Town of Qualicum Beach is working on its 2021-2025 financial plan. (PQB News file photo)

Town of Qualicum Beach is working on its 2021-2025 financial plan. (PQB News file photo)

Residents want to know Qualicum Beach’s budget commitment to trees, climate change

Council gives public opportunity to give input on budget

The protection of trees and replacements, as well as funding for climate change are two major concerns raised by residents who gave feedback on the Town of Qualicum Beach’s 2021-2025 financial plan.

Council gave the public an opportunity to provide input on the budget at its meeting on Dec. 9, before giving it second reading.

Jay Smith wanted to know the town’s commitment to protecting the trees, replanting them and creation of urban bylaws. He cited other jurisdictions like the City of Parksville have earmarked funds to address these issues.

“I am concerned as are many other citizens that we are lagging further and further behind and we’re one of the last municipalities on the Island to come up with a urban plan and bylaws,” Smith commented.

Lois Eaton wanted to know if the town has budgeted for climate changes as well as lawsuits. She asked where the money is coming from.

Coun. Teunis Westbroek asked director of finance John Marsh if staff has been tracking the town’s expenditures on tree replacements and on initiatives in anticipation of climate change.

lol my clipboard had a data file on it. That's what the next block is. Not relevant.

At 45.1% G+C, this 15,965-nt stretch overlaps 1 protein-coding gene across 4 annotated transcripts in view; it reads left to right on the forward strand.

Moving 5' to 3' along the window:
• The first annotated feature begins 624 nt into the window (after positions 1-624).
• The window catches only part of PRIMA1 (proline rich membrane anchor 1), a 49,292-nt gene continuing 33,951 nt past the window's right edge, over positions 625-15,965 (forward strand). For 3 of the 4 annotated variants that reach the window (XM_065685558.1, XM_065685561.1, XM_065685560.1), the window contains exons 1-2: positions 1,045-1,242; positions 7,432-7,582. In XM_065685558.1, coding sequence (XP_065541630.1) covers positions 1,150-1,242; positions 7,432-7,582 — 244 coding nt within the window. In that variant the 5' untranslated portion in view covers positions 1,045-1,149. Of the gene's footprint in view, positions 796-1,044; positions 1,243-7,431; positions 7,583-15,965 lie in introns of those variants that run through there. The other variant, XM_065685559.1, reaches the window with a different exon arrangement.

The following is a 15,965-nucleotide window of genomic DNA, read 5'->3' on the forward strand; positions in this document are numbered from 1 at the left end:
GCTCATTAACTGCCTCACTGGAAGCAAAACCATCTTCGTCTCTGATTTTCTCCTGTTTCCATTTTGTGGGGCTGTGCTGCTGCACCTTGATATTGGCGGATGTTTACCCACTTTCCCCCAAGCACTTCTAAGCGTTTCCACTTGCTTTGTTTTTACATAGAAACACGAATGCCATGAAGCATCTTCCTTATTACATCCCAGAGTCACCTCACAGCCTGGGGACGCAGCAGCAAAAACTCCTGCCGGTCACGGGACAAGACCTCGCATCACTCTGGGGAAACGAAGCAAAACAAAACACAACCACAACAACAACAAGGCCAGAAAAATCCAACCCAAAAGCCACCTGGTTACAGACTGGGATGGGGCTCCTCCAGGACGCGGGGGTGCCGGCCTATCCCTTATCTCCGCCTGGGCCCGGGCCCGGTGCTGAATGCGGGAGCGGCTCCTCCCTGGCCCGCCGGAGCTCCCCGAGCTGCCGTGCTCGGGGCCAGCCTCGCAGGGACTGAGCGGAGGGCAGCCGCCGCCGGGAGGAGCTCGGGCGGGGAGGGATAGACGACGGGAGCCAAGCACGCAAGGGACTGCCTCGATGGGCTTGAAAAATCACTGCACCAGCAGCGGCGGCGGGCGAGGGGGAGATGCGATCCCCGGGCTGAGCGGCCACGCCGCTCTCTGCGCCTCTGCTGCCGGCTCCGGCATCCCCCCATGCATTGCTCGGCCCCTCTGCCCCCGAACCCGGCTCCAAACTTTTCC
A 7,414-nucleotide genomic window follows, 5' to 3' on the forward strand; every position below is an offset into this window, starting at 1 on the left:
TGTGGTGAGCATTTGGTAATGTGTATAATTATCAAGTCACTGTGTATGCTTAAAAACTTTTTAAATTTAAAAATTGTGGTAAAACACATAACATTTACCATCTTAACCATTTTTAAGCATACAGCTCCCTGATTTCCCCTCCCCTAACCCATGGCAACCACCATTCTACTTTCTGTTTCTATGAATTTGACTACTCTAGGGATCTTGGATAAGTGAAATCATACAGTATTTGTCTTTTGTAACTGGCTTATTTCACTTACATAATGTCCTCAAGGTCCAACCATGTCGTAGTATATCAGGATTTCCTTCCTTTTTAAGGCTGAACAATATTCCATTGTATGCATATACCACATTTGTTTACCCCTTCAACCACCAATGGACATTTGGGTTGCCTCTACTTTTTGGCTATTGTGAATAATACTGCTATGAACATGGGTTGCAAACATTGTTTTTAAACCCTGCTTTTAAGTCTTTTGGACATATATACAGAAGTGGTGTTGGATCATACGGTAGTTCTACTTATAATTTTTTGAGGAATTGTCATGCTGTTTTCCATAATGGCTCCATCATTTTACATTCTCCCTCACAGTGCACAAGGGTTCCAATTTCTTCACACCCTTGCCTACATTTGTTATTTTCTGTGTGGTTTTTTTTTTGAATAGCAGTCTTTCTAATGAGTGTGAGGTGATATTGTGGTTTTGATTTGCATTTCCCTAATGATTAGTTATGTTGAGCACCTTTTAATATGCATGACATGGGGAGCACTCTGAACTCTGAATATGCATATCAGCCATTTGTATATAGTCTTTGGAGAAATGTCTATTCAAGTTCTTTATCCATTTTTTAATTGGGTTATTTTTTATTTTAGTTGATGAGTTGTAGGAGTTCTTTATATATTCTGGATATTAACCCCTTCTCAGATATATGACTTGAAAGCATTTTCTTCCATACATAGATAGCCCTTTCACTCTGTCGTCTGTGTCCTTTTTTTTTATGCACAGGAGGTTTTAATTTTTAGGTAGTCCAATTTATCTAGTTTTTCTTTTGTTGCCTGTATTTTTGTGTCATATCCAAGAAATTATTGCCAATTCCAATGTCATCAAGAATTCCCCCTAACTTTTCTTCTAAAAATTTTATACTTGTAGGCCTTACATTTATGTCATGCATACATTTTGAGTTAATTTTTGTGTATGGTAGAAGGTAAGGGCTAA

Marsh acknowledged they do have records and will include them in the report when the budget comes up for third reading on Jan. 13, 2021.

Meanwhile, Marsh reported to council how the provincial Government’s $2,359,000 COVID-19 Restart Grant is assisting the town in addressing increasing expenditures and revenue shortfalls. He said it’s additional money that has relieved some of the town’s financial pressures.

READ MORE: Qualicum Beach councillor takes medical leave, citying ‘toxic’ town hall environment

“It certainly is helping with a number of initiatives that we want to do this year and moving forward,” said Marsh.

One of the projects that town needs to undertake, Marsh cited as an example, is the $300,000 information technology improvements. He said they are do for renewal and the grant makes it possible.

“We have a number of technological issues that we have regarding security,” said Marsh. “Security of our technology has become a large issue. There’s a lot of hackers out there that are trying to penetrate government systems and we’re doing what we can to protect the town’s infrastructure. A lot of those penetrations have been from Eastern Europe which is interesting because we are able to identify where it’s coming from.”

As well, the grant will help with the town’s community development initiatives that include COVID restart plans.

“Staff and in particular, (director of planning) Luke Sales is looking at some opportunities to try and enhance help for our business community,” said Marsh, who added that more details on the initiatives will be provided in the next budget report.

Marsh also pointed out the forecast 3.5 per cent increase in taxes next year that comprise of 1.5 per cent inflation, one per cent for services charges and one per cent for capital projects will remain unchanged.

Coun. Scott Harrison commended Marsh and staff for containing cost increases as best as they can considering the town’s desire to achieve some goals in the strategic plan. He added that despite the pandemic, he was impressed that homeowners were able to pay their taxes on time.

“That really took a lot of pressure I think off on our staff,” said Harrison.

Harrison still wants to see the projected tax increase reduced a bit. He suggested that council and staff review projects that can be deferred for one year.

“I don’t think there’s going to be huge variance but it’s worth having a discussion,” said Harrison.

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